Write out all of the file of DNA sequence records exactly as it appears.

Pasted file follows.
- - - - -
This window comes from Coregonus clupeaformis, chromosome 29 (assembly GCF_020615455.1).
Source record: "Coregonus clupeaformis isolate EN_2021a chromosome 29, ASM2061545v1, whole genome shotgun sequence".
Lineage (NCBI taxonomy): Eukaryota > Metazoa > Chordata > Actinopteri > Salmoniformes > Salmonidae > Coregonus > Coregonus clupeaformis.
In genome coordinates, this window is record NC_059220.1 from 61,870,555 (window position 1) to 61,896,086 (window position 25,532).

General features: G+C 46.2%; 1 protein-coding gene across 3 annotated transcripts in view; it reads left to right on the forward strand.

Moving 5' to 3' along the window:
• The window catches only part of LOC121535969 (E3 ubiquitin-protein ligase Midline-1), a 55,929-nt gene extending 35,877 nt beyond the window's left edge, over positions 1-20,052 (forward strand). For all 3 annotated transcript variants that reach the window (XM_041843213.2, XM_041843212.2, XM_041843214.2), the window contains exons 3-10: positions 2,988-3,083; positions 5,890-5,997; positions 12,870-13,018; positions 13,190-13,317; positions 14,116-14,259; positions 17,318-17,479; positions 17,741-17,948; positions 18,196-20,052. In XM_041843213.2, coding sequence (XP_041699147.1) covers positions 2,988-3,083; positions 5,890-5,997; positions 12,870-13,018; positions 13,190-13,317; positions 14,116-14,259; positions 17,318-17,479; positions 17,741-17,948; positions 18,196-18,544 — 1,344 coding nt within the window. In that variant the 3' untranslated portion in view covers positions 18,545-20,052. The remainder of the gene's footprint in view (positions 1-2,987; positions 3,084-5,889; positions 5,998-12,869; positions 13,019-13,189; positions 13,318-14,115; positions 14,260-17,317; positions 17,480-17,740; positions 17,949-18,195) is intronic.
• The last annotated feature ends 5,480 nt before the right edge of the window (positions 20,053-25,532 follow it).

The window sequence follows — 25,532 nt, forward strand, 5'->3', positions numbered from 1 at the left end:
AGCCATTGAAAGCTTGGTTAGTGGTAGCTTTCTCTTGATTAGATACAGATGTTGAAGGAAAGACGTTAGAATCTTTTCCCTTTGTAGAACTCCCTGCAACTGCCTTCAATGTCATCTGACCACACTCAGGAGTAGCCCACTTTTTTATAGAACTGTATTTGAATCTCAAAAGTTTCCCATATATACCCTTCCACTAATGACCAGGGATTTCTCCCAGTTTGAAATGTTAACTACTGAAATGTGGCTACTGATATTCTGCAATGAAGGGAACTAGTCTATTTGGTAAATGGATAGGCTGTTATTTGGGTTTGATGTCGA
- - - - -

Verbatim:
This window comes from Coregonus clupeaformis, chromosome 29 (assembly GCF_020615455.1).
Source record: "Coregonus clupeaformis isolate EN_2021a chromosome 29, ASM2061545v1, whole genome shotgun sequence".
Lineage (NCBI taxonomy): Eukaryota > Metazoa > Chordata > Actinopteri > Salmoniformes > Salmonidae > Coregonus > Coregonus clupeaformis.
In genome coordinates, this window is record NC_059220.1 from 61,870,555 (window position 1) to 61,896,086 (window position 25,532).

General features: G+C 46.2%; 1 protein-coding gene across 3 annotated transcripts in view; it reads left to right on the forward strand.

Moving 5' to 3' along the window:
• The window catches only part of LOC121535969 (E3 ubiquitin-protein ligase Midline-1), a 55,929-nt gene extending 35,877 nt beyond the window's left edge, over positions 1-20,052 (forward strand). For all 3 annotated transcript variants that reach the window (XM_041843213.2, XM_041843212.2, XM_041843214.2), the window contains exons 3-10: positions 2,988-3,083; positions 5,890-5,997; positions 12,870-13,018; positions 13,190-13,317; positions 14,116-14,259; positions 17,318-17,479; positions 17,741-17,948; positions 18,196-20,052. In XM_041843213.2, coding sequence (XP_041699147.1) covers positions 2,988-3,083; positions 5,890-5,997; positions 12,870-13,018; positions 13,190-13,317; positions 14,116-14,259; positions 17,318-17,479; positions 17,741-17,948; positions 18,196-18,544 — 1,344 coding nt within the window. In that variant the 3' untranslated portion in view covers positions 18,545-20,052. The remainder of the gene's footprint in view (positions 1-2,987; positions 3,084-5,889; positions 5,998-12,869; positions 13,019-13,189; positions 13,318-14,115; positions 14,260-17,317; positions 17,480-17,740; positions 17,949-18,195) is intronic.
• The last annotated feature ends 5,480 nt before the right edge of the window (positions 20,053-25,532 follow it).

The window sequence follows — 25,532 nt, forward strand, 5'->3', positions numbered from 1 at the left end:
AGCCATTGAAAGCTTGGTTAGTGGTAGCTTTCTCTTGATTAGATACAGATGTTGAAGGAAAGACGTTAGAATCTTTTCCCTTTGTAGAACTCCCTGCAACTGCCTTCAATGTCATCTGACCACACTCAGGAGTAGCCCACTTTTTTATAGAACTGTATTTGAATCTCAAAAGTTTCCCATATATACCCTTCCACTAATGACCAGGGATTTCTCCCAGTTTGAAATGTTAACTACTGAAATGTGGCTACTGATATTCTGCAATGAAGGGAACTAGTCTATTTGGTAAATGGATAGGCTGTTATTTGGGTTTGATGTCGA